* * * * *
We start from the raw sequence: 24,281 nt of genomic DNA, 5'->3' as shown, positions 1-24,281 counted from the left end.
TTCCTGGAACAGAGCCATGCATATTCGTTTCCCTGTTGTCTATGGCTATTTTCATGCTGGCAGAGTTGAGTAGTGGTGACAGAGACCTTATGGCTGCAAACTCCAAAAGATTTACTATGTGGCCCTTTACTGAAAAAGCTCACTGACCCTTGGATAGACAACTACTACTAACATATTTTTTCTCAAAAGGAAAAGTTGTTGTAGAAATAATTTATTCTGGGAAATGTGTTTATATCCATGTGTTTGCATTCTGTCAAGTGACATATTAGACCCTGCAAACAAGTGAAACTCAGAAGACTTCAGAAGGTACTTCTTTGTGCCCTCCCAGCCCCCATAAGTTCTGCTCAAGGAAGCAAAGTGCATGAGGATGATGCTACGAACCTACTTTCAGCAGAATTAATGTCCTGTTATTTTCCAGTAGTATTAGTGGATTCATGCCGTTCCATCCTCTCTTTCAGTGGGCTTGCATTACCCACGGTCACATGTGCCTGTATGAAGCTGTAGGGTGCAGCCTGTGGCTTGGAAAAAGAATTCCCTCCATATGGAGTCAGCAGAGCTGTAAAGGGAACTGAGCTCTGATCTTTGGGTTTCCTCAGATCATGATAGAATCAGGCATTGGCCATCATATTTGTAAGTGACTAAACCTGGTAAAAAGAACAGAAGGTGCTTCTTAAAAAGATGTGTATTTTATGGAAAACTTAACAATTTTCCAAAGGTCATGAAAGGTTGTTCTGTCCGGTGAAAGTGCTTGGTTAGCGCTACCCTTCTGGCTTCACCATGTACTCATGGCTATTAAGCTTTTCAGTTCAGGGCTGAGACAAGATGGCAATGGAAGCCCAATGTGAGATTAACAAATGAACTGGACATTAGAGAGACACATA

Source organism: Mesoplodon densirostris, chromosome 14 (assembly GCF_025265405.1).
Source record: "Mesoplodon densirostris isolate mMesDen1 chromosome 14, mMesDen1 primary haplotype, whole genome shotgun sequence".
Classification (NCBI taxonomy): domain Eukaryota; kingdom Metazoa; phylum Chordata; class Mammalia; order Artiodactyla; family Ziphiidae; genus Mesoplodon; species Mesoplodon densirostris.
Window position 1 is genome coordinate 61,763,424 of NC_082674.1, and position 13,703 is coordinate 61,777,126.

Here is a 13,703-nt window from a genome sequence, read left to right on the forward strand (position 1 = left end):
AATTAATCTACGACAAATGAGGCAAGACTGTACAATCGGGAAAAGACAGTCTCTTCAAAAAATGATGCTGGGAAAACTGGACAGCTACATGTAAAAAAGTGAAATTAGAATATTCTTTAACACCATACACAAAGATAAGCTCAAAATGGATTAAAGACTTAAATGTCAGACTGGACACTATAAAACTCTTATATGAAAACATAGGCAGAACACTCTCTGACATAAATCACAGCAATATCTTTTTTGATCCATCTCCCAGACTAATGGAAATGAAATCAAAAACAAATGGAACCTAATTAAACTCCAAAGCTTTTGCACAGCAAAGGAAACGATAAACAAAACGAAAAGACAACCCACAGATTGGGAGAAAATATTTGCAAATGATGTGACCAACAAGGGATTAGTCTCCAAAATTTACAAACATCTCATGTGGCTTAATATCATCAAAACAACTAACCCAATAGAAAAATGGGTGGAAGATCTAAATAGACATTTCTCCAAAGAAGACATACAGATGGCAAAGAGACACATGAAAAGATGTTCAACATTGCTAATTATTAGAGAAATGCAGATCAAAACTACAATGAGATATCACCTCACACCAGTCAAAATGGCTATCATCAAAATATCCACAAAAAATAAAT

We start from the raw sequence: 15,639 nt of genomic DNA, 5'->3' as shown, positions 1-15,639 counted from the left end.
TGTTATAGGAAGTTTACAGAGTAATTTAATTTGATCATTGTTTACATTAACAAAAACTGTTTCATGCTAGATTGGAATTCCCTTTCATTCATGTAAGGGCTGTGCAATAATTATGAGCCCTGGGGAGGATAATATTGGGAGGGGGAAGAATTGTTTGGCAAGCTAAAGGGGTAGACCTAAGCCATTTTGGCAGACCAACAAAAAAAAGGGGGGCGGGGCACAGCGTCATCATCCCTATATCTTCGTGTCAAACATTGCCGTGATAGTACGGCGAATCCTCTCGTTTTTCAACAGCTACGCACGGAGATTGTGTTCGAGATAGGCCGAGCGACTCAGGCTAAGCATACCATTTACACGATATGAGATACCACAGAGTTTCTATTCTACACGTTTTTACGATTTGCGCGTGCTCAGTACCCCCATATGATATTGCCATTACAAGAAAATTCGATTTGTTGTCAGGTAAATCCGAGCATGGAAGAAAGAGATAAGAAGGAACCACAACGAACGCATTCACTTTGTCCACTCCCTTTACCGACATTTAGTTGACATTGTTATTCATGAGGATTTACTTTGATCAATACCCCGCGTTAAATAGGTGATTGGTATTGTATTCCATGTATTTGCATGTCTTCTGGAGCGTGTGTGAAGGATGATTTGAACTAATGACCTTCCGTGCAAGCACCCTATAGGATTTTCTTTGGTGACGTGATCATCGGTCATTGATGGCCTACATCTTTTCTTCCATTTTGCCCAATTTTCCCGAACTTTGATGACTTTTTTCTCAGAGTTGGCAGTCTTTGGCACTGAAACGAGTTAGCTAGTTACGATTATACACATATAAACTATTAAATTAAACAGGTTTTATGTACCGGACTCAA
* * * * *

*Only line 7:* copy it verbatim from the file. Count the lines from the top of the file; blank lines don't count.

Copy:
Here is a 13,703-nt window from a genome sequence, read left to right on the forward strand (position 1 = left end):